Realty Bites

I applied for a NYC rental and the landlord requested a Zoom interview. Is this normal?

By Austin Havens-Bowen  |
March 8, 2022 - 12:30PM

You should dress professionally, make sure your space is neat, and be on time. 


I applied for a rental apartment and the landlord wants to do a Zoom interview. Is this normal? How do I prepare?

There’s a lot of competition for rental apartments in New York City these days, so you might come across a landlord who wants to do a Zoom interview to make sure you’re the responsible type.

Interviews are not very common for rentals, but they might be requested if there are several applicants for the same apartment, or you’re dealing with a mom-and-pop landlord. For the most part, there’s no reason to stress because you are likely already qualified if the landlord wants to take the time to meet you. 

Some landlords who interview prospective renters switched to Zoom during the pandemic because it’s more efficient and can be scheduled from anywhere, says Bill Kowalczuk, a broker at Coldwell Banker Warburg. It’s common for small landlords who live in the building with their tenants to request a meeting, Kowalczuk says. 

[Editor's Note: Realty Bites tackles your NYC rental questions. Have a query for our experts? Drop us an email. We respect all requests for anonymity.]

Interviews are also common if you’re applying to rent a condo or co-op. In those scenarios, you need to interview with and be approved by the board. Here are some tips on what to expect at a co-op board interview as a renter.

If you’re concerned the landlord will use the interview to discriminate against your age, race, gender, or sexual orientation, you should know that you are protected by Fair Housing laws. All of these are characteristics that are prohibited grounds for rejecting your application, says Steven Kirkpatrick, a partner at law firm Romer Debbas. Landlords should base the decision solely on the information provided in your application to avoid this, Kirkpatrick says.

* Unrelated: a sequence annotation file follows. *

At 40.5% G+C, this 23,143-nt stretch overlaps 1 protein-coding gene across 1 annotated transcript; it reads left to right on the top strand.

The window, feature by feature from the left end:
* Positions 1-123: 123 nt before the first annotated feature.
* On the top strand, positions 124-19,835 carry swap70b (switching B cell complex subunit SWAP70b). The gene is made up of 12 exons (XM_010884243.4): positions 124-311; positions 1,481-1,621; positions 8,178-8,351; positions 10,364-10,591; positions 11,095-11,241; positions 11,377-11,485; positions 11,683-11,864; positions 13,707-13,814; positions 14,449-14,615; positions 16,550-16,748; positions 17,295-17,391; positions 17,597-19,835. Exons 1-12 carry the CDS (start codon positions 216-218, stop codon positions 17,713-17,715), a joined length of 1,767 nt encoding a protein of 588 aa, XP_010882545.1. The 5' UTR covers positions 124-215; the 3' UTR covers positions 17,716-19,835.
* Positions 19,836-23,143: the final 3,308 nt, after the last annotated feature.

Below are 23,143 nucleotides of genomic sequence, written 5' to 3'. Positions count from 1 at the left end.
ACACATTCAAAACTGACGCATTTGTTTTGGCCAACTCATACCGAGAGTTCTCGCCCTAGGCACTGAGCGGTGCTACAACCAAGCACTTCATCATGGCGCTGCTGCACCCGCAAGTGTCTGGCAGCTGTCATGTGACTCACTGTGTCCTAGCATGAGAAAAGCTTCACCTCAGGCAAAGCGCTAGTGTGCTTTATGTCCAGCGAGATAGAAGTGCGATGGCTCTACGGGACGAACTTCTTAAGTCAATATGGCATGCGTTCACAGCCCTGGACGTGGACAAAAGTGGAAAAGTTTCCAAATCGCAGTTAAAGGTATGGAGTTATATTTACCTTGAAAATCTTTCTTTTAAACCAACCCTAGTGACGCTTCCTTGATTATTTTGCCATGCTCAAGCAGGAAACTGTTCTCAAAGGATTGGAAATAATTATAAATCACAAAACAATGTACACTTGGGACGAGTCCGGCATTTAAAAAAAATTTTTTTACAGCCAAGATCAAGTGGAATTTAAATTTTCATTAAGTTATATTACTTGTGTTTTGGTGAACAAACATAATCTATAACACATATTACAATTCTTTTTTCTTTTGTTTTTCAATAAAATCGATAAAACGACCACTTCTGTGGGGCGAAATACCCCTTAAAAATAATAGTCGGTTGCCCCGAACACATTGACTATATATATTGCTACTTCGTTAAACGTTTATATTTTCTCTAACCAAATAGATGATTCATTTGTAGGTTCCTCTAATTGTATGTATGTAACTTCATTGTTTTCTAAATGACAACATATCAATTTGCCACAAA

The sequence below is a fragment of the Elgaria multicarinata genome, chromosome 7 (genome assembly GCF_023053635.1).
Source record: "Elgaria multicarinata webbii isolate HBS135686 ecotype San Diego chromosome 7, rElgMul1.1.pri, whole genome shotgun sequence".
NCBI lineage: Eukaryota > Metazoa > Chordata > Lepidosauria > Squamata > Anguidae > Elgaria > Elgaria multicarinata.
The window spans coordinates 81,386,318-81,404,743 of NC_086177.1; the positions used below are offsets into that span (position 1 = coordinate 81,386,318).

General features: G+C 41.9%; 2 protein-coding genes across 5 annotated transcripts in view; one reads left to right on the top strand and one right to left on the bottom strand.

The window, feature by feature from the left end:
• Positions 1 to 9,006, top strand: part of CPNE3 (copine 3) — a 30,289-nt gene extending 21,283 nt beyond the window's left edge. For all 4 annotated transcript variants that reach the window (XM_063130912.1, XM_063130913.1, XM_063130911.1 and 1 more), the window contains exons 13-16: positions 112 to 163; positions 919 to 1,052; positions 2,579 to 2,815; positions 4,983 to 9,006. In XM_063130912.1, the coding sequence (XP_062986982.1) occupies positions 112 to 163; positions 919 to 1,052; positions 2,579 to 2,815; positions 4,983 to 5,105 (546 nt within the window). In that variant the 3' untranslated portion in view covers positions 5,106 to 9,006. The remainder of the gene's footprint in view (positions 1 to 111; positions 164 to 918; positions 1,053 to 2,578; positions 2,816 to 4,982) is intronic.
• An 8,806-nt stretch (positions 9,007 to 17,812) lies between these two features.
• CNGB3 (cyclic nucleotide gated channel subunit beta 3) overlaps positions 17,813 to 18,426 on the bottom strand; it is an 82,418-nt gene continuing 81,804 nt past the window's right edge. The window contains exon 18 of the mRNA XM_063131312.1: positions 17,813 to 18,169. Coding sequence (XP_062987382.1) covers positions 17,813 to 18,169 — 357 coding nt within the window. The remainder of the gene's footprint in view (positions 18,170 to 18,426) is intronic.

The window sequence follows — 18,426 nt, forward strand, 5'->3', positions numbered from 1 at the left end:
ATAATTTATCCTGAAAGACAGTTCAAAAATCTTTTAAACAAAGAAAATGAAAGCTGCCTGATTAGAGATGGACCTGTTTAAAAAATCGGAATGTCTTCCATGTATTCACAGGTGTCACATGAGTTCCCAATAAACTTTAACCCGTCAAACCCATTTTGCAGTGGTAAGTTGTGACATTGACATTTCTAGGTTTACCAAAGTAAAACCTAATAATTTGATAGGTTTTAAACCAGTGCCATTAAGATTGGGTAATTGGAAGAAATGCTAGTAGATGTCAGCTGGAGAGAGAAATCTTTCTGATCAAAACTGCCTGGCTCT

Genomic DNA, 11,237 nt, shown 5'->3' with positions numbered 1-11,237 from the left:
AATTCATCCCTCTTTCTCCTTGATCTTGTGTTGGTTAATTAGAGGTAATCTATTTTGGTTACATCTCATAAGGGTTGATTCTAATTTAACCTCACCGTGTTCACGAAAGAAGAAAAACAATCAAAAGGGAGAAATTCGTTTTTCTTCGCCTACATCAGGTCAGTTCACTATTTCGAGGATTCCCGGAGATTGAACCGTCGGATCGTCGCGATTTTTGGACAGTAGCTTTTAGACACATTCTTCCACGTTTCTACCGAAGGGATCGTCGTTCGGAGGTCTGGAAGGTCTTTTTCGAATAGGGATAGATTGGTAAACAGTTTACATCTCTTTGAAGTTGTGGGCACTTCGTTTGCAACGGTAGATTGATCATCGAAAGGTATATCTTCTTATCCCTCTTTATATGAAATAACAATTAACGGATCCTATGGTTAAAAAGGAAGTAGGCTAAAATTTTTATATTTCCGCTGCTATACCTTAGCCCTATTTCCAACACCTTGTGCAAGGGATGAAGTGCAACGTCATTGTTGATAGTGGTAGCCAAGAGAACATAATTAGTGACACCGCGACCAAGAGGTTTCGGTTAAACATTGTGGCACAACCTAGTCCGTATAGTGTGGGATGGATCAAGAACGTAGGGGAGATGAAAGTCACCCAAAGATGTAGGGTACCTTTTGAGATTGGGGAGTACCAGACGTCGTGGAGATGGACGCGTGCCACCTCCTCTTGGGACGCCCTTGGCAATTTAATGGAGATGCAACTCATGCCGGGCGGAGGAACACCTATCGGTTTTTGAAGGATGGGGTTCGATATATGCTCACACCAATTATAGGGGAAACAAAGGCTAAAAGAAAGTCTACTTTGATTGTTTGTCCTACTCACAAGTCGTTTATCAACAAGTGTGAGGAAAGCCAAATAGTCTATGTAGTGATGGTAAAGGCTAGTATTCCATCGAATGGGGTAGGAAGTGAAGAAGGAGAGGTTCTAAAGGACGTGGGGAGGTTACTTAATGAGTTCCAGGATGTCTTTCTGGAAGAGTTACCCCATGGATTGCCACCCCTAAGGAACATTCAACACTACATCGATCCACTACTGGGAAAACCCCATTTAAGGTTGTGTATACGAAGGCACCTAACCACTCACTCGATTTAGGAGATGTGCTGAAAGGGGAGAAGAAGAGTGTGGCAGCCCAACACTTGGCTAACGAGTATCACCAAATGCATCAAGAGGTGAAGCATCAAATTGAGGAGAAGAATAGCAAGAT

So how do you prepare if you are asked to take a video interview? First, it’s important to make a good impression. Dress professionally, make sure your space appears neat and organized (or use a Zoom background), and be on time. 

You can expect straightforward questions like “Why do you want to live in the apartment?” and “Do you plan on having a roommate?” The landlord might also explain building policies and any quirks the apartment has. 

And don’t forget to take time to ask any questions you may have like: who you should contact if there’s a problem—to show you care about taking care of the apartment. To stand out from the competition, be sure to say what you like about the apartment and why you want to live there.



Austin Havens-Bowen

Staff Writer

Staff writer Austin Havens-Bowen covers the rental market and answers renters' questions in a column called Realty Bites. He previously reported on local news for the Queens Ledger and The Hunts Point Express in the Bronx. He graduated from Hunter College with a BA in media studies. He rents a one-bedroom apartment in Astoria with his boyfriend and their two cats.

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